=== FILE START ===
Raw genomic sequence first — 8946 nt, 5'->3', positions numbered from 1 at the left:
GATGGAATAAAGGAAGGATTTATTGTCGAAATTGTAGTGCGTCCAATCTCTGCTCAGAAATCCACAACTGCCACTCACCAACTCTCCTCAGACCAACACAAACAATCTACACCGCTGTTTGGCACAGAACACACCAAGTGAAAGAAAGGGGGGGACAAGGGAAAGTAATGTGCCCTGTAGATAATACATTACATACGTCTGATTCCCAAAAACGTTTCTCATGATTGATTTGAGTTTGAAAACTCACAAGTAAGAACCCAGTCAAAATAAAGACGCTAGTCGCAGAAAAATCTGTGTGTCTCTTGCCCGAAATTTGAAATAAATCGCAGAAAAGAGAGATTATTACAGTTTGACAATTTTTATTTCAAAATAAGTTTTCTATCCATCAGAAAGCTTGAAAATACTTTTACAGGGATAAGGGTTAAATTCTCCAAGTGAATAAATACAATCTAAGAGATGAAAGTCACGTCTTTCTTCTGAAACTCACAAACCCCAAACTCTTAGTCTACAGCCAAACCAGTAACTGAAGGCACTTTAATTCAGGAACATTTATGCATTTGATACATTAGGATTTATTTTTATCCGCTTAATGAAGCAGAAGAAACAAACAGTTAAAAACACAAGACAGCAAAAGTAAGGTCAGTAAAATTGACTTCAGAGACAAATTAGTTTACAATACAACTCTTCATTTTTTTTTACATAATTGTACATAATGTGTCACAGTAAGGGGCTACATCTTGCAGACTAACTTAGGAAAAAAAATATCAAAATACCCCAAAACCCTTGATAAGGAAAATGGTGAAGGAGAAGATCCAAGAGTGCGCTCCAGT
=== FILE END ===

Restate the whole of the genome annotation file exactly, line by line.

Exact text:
Raw genomic sequence first — 8946 nt, 5'->3', positions numbered from 1 at the left:
GATGGAATAAAGGAAGGATTTATTGTCGAAATTGTAGTGCGTCCAATCTCTGCTCAGAAATCCACAACTGCCACTCACCAACTCTCCTCAGACCAACACAAACAATCTACACCGCTGTTTGGCACAGAACACACCAAGTGAAAGAAAGGGGGGGACAAGGGAAAGTAATGTGCCCTGTAGATAATACATTACATACGTCTGATTCCCAAAAACGTTTCTCATGATTGATTTGAGTTTGAAAACTCACAAGTAAGAACCCAGTCAAAATAAAGACGCTAGTCGCAGAAAAATCTGTGTGTCTCTTGCCCGAAATTTGAAATAAATCGCAGAAAAGAGAGATTATTACAGTTTGACAATTTTTATTTCAAAATAAGTTTTCTATCCATCAGAAAGCTTGAAAATACTTTTACAGGGATAAGGGTTAAATTCTCCAAGTGAATAAATACAATCTAAGAGATGAAAGTCACGTCTTTCTTCTGAAACTCACAAACCCCAAACTCTTAGTCTACAGCCAAACCAGTAACTGAAGGCACTTTAATTCAGGAACATTTATGCATTTGATACATTAGGATTTATTTTTATCCGCTTAATGAAGCAGAAGAAACAAACAGTTAAAAACACAAGACAGCAAAAGTAAGGTCAGTAAAATTGACTTCAGAGACAAATTAGTTTACAATACAACTCTTCATTTTTTTTTACATAATTGTACATAATGTGTCACAGTAAGGGGCTACATCTTGCAGACTAACTTAGGAAAAAAAATATCAAAATACCCCAAAACCCTTGATAAGGAAAATGGTGAAGGAGAAGATCCAAGAGTGCGCTCCAGT